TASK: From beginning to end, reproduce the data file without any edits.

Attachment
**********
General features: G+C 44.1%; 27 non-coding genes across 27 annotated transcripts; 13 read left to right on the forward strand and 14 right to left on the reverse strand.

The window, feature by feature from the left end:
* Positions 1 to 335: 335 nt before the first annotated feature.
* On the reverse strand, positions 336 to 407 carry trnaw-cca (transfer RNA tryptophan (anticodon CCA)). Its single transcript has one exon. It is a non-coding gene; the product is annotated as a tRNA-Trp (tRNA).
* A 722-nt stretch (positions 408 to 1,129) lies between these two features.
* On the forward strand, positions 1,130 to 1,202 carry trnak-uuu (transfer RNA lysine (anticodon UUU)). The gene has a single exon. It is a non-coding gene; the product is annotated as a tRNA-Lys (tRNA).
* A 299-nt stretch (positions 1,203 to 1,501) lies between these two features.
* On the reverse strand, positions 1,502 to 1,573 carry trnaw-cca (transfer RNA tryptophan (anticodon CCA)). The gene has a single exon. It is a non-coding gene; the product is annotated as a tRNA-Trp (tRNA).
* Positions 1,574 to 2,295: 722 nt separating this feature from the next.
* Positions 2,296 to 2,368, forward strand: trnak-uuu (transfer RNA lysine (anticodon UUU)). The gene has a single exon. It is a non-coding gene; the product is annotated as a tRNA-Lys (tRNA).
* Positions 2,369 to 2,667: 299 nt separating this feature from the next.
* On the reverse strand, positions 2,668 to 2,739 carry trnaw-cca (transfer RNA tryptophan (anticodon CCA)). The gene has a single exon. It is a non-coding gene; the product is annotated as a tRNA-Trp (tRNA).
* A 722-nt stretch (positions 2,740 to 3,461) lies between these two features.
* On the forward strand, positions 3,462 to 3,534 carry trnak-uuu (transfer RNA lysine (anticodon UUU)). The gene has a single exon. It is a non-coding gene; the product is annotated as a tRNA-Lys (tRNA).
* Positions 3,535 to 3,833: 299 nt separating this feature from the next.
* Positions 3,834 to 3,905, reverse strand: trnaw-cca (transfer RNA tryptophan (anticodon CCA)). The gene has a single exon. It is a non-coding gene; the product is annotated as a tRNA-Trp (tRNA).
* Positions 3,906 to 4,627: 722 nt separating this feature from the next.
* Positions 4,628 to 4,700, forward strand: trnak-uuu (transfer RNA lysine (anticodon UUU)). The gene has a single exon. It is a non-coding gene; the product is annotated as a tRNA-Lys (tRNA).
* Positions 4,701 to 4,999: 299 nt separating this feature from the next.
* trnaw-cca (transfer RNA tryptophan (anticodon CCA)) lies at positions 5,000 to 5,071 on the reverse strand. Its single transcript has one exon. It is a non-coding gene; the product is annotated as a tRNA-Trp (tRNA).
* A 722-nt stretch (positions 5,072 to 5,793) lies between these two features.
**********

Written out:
General features: G+C 44.1%; 27 non-coding genes across 27 annotated transcripts; 13 read left to right on the forward strand and 14 right to left on the reverse strand.

The window, feature by feature from the left end:
* Positions 1 to 335: 335 nt before the first annotated feature.
* On the reverse strand, positions 336 to 407 carry trnaw-cca (transfer RNA tryptophan (anticodon CCA)). Its single transcript has one exon. It is a non-coding gene; the product is annotated as a tRNA-Trp (tRNA).
* A 722-nt stretch (positions 408 to 1,129) lies between these two features.
* On the forward strand, positions 1,130 to 1,202 carry trnak-uuu (transfer RNA lysine (anticodon UUU)). The gene has a single exon. It is a non-coding gene; the product is annotated as a tRNA-Lys (tRNA).
* A 299-nt stretch (positions 1,203 to 1,501) lies between these two features.
* On the reverse strand, positions 1,502 to 1,573 carry trnaw-cca (transfer RNA tryptophan (anticodon CCA)). The gene has a single exon. It is a non-coding gene; the product is annotated as a tRNA-Trp (tRNA).
* Positions 1,574 to 2,295: 722 nt separating this feature from the next.
* Positions 2,296 to 2,368, forward strand: trnak-uuu (transfer RNA lysine (anticodon UUU)). The gene has a single exon. It is a non-coding gene; the product is annotated as a tRNA-Lys (tRNA).
* Positions 2,369 to 2,667: 299 nt separating this feature from the next.
* On the reverse strand, positions 2,668 to 2,739 carry trnaw-cca (transfer RNA tryptophan (anticodon CCA)). The gene has a single exon. It is a non-coding gene; the product is annotated as a tRNA-Trp (tRNA).
* A 722-nt stretch (positions 2,740 to 3,461) lies between these two features.
* On the forward strand, positions 3,462 to 3,534 carry trnak-uuu (transfer RNA lysine (anticodon UUU)). The gene has a single exon. It is a non-coding gene; the product is annotated as a tRNA-Lys (tRNA).
* Positions 3,535 to 3,833: 299 nt separating this feature from the next.
* Positions 3,834 to 3,905, reverse strand: trnaw-cca (transfer RNA tryptophan (anticodon CCA)). The gene has a single exon. It is a non-coding gene; the product is annotated as a tRNA-Trp (tRNA).
* Positions 3,906 to 4,627: 722 nt separating this feature from the next.
* Positions 4,628 to 4,700, forward strand: trnak-uuu (transfer RNA lysine (anticodon UUU)). The gene has a single exon. It is a non-coding gene; the product is annotated as a tRNA-Lys (tRNA).
* Positions 4,701 to 4,999: 299 nt separating this feature from the next.
* trnaw-cca (transfer RNA tryptophan (anticodon CCA)) lies at positions 5,000 to 5,071 on the reverse strand. Its single transcript has one exon. It is a non-coding gene; the product is annotated as a tRNA-Trp (tRNA).
* A 722-nt stretch (positions 5,072 to 5,793) lies between these two features.